If you need immediate help, call 911, local DV Shelter or DV Hotline (Please be aware that opening website pages on your home or personal computer/phone may leave traces that a perpetrator can find)

1-800-799-7233 DV Hotline
TDD: 1-800-787-3224

What is Domestic Violence?

DV is abuse or threats of abuse between persons who are or have been in an intimate relationship (married or domestic partners, are dating or used to date, live or lived together, or have a child together) or are related by blood/marriage (i.e. mother-in-law, father-in-law, grandparents, etc.).

What is abuse?

  • Physically hurting or attempting to hurt someone, intentionally or recklessly (kicking, shoving, pushing, pulling hair, throwing things, scaring or following you, or restricting your movement). It can even include physical abuse of the family pets.;

  • Sexually assaulting a person;

  • Making someone feel reasonably afraid that they or someone else are about to be seriously hurt (like threats or promises to harm someone);

  • Behavior like harassing, stalking, threatening, or hitting ; disturbing someone’s peace; or destroying someone’s personal property.

Can abuse be emotional? verbal? psychological?

Abuse can be verbal, emotional, and psychological without being physical. You do not need to be hit to be abused. Abusers use a combination of tactics to control and overpower a person. Read more about domestic violence and abuse.

If you are being abused in any of these ways or you feel afraid or controlled by your partner or someone you are close with, it may help you to talk to a domestic violence counselor, even if you do not want (or are not sure if you want) to ask for legal protection. Find domestic violence resources .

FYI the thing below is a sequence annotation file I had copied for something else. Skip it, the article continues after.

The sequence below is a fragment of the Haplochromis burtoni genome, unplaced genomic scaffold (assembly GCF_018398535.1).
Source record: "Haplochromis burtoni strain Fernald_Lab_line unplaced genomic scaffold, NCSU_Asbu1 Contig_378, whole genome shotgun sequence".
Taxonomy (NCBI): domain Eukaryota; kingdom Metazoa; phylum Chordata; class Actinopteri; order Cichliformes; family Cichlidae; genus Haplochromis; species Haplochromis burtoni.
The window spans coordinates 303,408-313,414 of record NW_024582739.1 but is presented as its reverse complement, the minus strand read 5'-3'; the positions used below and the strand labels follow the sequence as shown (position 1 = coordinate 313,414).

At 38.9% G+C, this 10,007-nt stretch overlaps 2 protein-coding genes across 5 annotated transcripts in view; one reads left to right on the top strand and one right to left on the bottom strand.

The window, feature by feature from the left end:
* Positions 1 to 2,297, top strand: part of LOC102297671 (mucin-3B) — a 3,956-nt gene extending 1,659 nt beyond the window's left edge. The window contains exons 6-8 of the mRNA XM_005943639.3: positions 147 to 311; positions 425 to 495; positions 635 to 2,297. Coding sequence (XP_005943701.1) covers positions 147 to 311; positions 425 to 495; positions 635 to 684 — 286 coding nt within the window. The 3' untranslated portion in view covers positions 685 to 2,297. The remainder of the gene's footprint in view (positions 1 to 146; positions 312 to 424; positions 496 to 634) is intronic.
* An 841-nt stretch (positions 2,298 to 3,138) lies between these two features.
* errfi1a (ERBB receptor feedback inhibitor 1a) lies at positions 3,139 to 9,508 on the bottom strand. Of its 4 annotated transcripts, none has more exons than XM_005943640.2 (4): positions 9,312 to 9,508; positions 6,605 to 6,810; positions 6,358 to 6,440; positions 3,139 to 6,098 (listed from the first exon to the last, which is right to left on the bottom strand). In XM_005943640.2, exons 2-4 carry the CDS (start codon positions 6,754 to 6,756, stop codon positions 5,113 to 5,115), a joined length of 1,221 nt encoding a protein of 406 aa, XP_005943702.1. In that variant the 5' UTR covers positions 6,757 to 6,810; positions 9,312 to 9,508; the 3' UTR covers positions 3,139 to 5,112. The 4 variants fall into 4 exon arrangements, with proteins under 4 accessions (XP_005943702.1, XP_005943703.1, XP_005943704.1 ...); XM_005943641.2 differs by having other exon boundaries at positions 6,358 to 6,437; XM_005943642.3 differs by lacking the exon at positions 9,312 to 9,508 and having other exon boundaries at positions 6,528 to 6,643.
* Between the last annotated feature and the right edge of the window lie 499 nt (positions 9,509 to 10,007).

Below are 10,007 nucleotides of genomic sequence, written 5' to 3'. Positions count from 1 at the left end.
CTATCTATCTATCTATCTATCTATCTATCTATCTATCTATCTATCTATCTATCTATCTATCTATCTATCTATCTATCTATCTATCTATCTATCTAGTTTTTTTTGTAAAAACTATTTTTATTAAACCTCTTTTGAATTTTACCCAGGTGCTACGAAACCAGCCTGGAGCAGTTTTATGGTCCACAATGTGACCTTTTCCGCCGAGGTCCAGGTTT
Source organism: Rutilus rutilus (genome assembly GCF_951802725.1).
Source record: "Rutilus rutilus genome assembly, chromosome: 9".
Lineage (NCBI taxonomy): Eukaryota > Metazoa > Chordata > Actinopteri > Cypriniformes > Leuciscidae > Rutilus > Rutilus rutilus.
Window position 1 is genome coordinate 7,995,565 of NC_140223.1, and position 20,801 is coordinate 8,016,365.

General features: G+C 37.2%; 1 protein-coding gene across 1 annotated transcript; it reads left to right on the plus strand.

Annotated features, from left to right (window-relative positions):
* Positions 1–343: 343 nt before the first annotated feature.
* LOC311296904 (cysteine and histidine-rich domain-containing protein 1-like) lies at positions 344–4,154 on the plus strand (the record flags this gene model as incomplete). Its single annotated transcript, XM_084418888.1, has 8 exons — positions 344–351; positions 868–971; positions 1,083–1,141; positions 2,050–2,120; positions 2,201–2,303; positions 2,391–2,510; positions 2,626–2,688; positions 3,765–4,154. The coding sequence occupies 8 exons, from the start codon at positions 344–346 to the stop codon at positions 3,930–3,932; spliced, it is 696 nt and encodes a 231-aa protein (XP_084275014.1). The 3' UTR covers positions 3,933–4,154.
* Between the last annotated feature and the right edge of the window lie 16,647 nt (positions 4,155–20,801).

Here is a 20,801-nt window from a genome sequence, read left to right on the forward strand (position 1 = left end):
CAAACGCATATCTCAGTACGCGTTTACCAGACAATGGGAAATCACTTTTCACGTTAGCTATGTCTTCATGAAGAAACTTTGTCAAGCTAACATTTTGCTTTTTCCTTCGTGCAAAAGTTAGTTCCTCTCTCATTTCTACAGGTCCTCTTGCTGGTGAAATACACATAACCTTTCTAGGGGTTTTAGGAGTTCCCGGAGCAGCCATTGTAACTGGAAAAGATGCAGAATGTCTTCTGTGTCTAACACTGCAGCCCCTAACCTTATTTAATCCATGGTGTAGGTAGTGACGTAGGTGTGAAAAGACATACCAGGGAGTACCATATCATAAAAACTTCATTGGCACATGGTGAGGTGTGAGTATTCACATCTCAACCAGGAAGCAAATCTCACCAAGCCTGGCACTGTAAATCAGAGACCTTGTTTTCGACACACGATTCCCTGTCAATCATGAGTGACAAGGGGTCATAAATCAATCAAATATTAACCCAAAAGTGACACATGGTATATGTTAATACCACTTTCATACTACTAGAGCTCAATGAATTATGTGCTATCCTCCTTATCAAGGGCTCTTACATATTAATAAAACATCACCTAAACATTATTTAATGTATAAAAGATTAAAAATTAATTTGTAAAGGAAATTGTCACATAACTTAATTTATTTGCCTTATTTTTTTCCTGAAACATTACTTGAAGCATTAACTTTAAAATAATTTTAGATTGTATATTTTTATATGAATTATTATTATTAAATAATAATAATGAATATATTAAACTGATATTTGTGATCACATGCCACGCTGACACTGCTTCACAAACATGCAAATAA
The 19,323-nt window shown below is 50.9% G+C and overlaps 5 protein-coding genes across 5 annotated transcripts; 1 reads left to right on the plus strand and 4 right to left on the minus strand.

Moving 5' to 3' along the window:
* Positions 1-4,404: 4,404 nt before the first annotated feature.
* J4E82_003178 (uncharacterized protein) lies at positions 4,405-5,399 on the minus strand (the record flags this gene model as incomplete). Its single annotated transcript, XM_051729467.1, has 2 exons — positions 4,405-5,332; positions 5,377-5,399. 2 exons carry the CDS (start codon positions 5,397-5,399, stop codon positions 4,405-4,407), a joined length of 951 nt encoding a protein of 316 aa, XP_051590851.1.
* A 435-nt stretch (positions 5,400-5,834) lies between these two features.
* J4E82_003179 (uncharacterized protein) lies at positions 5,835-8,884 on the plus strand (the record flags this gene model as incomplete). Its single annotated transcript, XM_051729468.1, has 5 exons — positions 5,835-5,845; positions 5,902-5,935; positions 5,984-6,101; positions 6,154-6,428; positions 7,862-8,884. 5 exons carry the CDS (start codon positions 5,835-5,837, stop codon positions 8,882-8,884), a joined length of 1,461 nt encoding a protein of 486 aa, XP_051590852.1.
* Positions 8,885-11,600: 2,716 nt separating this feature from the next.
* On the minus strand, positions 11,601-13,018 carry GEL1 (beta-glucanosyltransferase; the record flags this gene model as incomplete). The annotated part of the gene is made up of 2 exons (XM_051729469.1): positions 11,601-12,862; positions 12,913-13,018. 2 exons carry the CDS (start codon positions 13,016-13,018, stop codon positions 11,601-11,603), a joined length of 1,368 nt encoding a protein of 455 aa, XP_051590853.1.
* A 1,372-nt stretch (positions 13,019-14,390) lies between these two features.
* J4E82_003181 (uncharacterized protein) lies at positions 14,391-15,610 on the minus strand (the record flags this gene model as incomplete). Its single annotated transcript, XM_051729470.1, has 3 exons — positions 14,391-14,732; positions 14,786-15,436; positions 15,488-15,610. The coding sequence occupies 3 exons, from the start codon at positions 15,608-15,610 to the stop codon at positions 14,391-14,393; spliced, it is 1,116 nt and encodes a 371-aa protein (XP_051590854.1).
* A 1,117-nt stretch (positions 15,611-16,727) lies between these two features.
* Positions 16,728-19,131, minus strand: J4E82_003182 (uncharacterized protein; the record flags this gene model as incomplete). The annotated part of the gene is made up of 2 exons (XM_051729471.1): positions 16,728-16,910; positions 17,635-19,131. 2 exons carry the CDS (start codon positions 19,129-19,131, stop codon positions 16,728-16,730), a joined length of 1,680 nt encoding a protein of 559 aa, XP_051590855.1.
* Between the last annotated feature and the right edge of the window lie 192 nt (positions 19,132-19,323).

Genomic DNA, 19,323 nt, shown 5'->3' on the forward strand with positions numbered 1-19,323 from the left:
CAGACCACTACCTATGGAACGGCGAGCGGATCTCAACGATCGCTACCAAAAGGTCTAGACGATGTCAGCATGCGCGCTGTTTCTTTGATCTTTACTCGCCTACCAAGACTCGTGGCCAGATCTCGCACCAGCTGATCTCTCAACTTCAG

Read about domestic violence laws starting with California Family Code section 6203. You can find criminal domestic violence laws in the California Penal Code, like Penal Code section 273.5Penal Code section 243(e)(1), and others.

Domestic Violence Restraining Orders

A domestic violence restraining order is a court order that helps protect people from abuse or threats of abuse from someone they have a close relationship with.
You can ask for a domestic violence restraining order if:

  1. A person has abused (or threatened to abuse) you;AND

  2. You have a close relationship with that person. You are:

  • Married or registered domestic partners,

  • Divorced or separated,

  • Dating or used to date,

  • Living together or used to live together(more than roommates),

  • Parents together of a child, OR

  • Closely related (parent, child, brother, sister, grandmother, grandfather, in-law).

If you are a parent and your child is being abused, you can also file a restraining order on behalf of your child to protect your child (and you and other family members). If your child is 12 or older, he or she can file the restraining order on his or her own.

If you do not qualify for a domestic violence restraining order, there are other kinds of orders you can ask for:

What a restraining order CAN do

A restraining order is a court order. It can order the restrained person to:

  • Not contact or go near you, your children, other relatives, or others who live with you;

  • Stay away from your home, work, or your children’s schools;

  • Move out of your house (even if you live together);

  • Not have a gun;

  • Follow child custody and visitation orders;

  • Pay child support;

  • Pay spousal or partner support (if you are married or domestic partners);

  • Stay away from any of your pets;

  • Transfer the rights to a cell phone number and account to the protected person ;

  • Pay certain bills;

  • Not make any changes to insurance policies;

  • Not incur large expenses or do anything significant to affect your or the other person's property if you are married or domestic partners;

  • Release or return certain property; and

  • Complete a 52-week batterer intervention program.

Once the court issues (makes) a restraining order, the order is entered into a statewide computer system (called CLETS) that all law enforcement officers have access to. And your restraining order works anywhere in the United States. If you move out of California, contact your new local police so they will know about your orders.